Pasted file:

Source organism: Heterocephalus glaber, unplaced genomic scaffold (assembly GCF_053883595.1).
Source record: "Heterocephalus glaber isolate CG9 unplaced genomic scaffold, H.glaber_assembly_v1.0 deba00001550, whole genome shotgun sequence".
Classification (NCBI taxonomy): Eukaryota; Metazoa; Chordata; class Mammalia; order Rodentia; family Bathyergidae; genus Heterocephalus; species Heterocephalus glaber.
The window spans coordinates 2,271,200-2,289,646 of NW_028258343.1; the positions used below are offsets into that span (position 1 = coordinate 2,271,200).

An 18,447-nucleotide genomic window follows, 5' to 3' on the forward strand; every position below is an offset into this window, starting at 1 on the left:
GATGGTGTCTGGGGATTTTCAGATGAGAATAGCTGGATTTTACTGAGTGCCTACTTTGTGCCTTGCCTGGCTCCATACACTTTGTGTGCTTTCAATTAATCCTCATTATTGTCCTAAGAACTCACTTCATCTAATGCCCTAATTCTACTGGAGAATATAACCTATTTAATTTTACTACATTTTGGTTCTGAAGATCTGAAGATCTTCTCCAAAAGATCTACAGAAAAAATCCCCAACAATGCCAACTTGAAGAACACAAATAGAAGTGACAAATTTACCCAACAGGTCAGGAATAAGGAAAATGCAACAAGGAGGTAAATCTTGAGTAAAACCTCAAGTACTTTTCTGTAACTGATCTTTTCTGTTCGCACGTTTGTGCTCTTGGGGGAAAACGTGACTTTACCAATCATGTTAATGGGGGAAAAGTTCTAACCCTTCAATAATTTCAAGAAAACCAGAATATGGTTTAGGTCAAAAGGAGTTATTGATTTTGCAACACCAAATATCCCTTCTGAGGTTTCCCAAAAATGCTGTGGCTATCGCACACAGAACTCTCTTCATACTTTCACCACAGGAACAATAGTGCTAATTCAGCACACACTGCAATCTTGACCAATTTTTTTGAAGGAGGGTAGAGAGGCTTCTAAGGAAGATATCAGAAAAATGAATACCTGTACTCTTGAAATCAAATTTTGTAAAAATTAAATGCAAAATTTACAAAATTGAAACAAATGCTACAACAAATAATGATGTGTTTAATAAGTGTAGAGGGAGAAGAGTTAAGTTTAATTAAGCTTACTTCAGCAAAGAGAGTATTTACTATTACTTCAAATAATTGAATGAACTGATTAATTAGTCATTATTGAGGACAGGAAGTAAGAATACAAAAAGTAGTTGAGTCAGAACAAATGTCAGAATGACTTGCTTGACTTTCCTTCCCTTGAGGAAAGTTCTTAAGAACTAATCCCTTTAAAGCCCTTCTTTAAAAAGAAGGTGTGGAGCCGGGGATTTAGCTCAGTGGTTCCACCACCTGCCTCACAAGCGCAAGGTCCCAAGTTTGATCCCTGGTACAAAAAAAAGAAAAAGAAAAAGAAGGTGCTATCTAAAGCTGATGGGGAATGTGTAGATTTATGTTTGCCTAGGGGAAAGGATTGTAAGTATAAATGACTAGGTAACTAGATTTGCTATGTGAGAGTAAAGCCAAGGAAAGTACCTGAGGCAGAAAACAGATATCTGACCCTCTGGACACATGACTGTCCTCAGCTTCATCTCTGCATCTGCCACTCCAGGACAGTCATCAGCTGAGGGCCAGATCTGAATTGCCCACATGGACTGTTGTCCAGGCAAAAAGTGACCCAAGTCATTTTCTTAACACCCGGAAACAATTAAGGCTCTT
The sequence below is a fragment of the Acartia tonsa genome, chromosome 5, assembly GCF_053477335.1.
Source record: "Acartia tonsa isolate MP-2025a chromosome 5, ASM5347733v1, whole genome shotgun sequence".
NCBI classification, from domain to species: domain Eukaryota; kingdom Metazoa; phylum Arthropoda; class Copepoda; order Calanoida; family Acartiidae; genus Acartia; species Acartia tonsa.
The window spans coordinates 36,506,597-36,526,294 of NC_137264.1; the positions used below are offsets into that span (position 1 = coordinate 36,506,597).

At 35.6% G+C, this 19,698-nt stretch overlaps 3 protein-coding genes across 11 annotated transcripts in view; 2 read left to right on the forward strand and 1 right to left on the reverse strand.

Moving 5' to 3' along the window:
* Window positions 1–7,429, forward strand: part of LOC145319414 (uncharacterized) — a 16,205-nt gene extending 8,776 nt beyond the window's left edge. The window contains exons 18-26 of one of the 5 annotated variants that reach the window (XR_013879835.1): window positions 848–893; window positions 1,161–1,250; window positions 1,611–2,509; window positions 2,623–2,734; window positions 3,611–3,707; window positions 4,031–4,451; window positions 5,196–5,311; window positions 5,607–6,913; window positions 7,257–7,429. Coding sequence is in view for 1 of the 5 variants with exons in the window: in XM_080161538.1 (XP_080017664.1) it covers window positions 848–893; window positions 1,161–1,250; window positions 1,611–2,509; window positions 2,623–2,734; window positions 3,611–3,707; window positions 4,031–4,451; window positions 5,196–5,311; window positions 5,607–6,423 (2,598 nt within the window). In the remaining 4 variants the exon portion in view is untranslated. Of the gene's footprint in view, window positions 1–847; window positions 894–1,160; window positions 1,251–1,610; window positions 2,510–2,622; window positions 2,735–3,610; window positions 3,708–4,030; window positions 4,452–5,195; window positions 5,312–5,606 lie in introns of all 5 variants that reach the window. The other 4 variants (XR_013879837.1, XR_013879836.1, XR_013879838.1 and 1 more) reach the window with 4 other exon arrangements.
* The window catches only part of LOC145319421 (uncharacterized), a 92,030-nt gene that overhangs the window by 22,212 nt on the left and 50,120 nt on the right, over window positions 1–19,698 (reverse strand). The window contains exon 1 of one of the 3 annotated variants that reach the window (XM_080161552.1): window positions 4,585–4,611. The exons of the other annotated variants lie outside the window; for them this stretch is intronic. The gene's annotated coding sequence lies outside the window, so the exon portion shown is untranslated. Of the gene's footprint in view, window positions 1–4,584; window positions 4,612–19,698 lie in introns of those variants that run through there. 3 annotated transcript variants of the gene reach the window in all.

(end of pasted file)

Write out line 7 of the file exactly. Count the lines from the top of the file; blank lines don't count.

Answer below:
The sequence below is a fragment of the Acartia tonsa genome, chromosome 5, assembly GCF_053477335.1.